2. In CurveTool1's Properties panel, switch the Curve Type drop-down menu to Max Luma Pixel.
3. Click the Go! button.
4. In the dialog box that opens, click OK as you only want to process one frame.
5. Switch to the MaxLumaData tab and view CurveTool1 in the Viewer (FIGURE 4.30).

The purpose of this operation is to find the darkest and lightest pixels in the image. When switching to this tab you see two sections, the one showing the lightest pixel (Maximum) and the darkest pixel (Minimum). For each, the X and Y location and RGB values display.

Looking closely you can see that the value of the minimum pixel is 0 in every property. This is because this image is a premultiplied image, and as far as CurveTool is concerned, all that black in the image is as much a part of the image as any other part of it. You need to find a way to disregard that black area. Let's do the following.

6. From the Image toolbox, create a Constant node.
7. Change Constant1's Color value to 0.5.
8. Select Read1 and branch a Merge node from it by pressing Shift-M.
9. Connect Merge3's B input to Constant1, and then view Merge3 in the Viewer (FIGURE 4.31).

What you did here was replace, momentarily, the black background with a middle gray background. This way you are getting rid of the black and replacing it with a color that is not the darkest nor the lightest in the image. This new image is the image you want to gauge using the CurveTool. You'll need to move the pipe coming in to CurveTool1 (FIGURE 4.32).

10. Click the top half of the pipe going into CurveTool1, which will enable you to move it to the output of Merge3.
11. Double-click CurveTool1 to display its Properties panel in the Properties Bin.

Switch to the CurveTool tab (the first one), click Go! again, and click OK.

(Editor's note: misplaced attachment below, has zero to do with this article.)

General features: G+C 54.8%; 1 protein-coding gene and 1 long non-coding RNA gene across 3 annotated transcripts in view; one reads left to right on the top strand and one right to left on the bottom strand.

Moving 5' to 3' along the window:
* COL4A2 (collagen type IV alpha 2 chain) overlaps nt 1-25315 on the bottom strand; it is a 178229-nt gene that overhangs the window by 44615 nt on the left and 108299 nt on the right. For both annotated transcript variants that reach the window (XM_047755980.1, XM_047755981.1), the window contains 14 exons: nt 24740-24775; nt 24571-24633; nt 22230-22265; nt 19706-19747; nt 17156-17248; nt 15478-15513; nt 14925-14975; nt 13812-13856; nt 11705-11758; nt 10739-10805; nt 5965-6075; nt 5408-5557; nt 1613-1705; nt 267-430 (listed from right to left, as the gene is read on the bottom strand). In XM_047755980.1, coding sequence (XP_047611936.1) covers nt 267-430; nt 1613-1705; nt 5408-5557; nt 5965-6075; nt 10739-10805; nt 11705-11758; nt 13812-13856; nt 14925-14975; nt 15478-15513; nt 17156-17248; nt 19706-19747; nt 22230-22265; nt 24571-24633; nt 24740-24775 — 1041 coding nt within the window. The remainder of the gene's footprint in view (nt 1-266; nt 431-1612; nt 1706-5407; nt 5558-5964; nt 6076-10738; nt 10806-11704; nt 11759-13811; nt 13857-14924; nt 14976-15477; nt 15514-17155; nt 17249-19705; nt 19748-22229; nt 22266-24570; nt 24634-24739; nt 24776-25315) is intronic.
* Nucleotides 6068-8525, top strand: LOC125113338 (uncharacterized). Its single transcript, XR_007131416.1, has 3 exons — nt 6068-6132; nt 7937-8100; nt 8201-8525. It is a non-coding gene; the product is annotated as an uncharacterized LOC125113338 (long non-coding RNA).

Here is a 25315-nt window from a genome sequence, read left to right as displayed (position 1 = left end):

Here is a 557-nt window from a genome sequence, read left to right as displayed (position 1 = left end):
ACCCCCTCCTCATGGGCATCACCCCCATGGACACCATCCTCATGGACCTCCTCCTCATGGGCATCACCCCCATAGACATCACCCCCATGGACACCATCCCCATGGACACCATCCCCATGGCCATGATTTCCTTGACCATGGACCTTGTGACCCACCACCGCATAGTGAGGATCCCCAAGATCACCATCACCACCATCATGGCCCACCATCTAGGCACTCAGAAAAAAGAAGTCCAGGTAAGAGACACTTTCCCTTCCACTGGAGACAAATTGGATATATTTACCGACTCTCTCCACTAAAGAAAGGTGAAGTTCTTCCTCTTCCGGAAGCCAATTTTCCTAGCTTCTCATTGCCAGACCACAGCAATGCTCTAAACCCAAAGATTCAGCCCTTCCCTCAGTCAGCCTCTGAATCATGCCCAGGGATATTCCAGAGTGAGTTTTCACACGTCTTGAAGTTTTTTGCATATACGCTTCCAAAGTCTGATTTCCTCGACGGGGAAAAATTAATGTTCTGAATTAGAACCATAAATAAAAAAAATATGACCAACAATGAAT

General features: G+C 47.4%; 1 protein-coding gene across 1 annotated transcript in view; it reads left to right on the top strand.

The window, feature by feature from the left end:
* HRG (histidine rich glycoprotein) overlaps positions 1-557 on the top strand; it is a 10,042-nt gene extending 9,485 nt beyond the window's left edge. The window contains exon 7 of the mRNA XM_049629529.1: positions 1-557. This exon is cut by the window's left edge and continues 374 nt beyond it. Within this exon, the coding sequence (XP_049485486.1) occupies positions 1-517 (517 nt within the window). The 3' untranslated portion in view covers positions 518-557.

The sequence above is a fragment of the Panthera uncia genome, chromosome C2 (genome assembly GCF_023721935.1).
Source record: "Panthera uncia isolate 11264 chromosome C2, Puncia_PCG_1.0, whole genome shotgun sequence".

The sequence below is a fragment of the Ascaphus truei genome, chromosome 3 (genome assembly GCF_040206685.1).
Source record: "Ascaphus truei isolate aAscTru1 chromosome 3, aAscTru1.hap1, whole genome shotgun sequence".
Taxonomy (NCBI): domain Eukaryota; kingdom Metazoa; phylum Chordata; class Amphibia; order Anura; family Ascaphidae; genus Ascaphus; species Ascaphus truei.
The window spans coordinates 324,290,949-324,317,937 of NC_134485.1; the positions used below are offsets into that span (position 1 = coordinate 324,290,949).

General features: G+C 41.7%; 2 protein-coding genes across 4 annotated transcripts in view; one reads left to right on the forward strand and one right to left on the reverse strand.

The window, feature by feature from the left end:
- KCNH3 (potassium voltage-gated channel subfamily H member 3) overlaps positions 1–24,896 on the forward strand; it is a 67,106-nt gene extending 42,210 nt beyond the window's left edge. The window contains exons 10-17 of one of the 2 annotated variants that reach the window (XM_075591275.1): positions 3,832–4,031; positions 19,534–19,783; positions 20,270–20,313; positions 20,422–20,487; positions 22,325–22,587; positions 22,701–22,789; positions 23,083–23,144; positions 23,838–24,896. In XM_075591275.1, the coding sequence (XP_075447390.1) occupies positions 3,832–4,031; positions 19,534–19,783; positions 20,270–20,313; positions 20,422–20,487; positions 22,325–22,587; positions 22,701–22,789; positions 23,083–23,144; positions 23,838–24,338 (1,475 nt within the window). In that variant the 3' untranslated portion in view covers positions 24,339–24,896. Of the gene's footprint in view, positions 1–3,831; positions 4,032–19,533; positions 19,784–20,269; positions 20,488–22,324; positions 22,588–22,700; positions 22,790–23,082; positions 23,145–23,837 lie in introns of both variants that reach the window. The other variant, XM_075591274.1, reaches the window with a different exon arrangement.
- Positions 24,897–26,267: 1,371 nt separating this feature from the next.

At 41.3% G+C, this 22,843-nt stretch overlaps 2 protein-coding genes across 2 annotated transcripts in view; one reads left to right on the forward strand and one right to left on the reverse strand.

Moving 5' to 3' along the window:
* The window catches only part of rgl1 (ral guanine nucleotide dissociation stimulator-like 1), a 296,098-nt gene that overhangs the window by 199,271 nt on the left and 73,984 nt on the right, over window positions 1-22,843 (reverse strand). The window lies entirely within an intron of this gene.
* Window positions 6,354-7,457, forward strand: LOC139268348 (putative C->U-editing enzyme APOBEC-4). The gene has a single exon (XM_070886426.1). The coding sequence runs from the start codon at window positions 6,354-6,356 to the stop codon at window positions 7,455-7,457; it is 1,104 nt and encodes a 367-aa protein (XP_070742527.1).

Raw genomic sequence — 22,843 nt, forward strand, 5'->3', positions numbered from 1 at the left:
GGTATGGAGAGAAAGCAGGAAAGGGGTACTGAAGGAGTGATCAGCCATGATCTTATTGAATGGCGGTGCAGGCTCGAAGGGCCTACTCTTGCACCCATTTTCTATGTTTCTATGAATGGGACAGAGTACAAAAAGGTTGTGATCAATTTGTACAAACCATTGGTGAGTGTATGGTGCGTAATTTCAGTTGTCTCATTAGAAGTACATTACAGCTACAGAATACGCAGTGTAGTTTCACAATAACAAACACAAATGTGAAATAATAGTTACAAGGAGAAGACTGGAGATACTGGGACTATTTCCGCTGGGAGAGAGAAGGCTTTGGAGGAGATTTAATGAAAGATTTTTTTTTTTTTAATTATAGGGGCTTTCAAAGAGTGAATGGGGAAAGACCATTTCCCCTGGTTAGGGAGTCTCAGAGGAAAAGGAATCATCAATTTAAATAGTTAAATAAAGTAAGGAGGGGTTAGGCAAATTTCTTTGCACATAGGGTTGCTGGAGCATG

12. Switch to the MaxLumaData tab again and have a look (FIGURE 4.33).

You can see now that the minimum values are far from being all 0. You are now getting a true result showing the lightest and darkest pixels. Let's make use of them.

13. Close all Properties panels in the Properties Bin to clear some room.
14. Double-click CurveTool1, and then double-click Grade1.
15. View Merge1 in the Viewer.
16. Click the 4 icon next to Grade1's Blackpoint, Whitepoint, Lift, and Gain to enable the four fields.
17. Ctrl/Cmd-drag from CurveTool1's Minimum Luminance Pixel value's Animation menu to Grade1's Blackpoint Animation menu and release the mouse button to create an expression link between them.
18. Do the same from Maximum Luminance Pixel value to Whitepoint (FIGURE 4.34).

The foreground image's dynamic range now spans from a perfect black to a perfect white. This enables you to push those colors to new black and white points to match these points to the background image. You'll need to use another CurveTool to find those points in the background image.

19. Click Read2 and by Shift-clicking, branch out another CurveTool from it.

This time there is no alpha and no black background to worry about. You can simply proceed to finding the black and white points.

20. In CurveTool2's Properties panel, choose Max Luma Pixel from the Curve Type drop-down menu.
21. Click Go! When asked, click OK.
22. When the processing is finished (you should see a quick flash of the Progress Bar) switch to the MaxLumaData tab.

You now have two sets of data to match to: new black points and white points. Let's link them to your Grade node.

23. Close all Properties panels in the Properties Bin to clear some room.
24. Double-click CurveTool2, then double-click Grade1.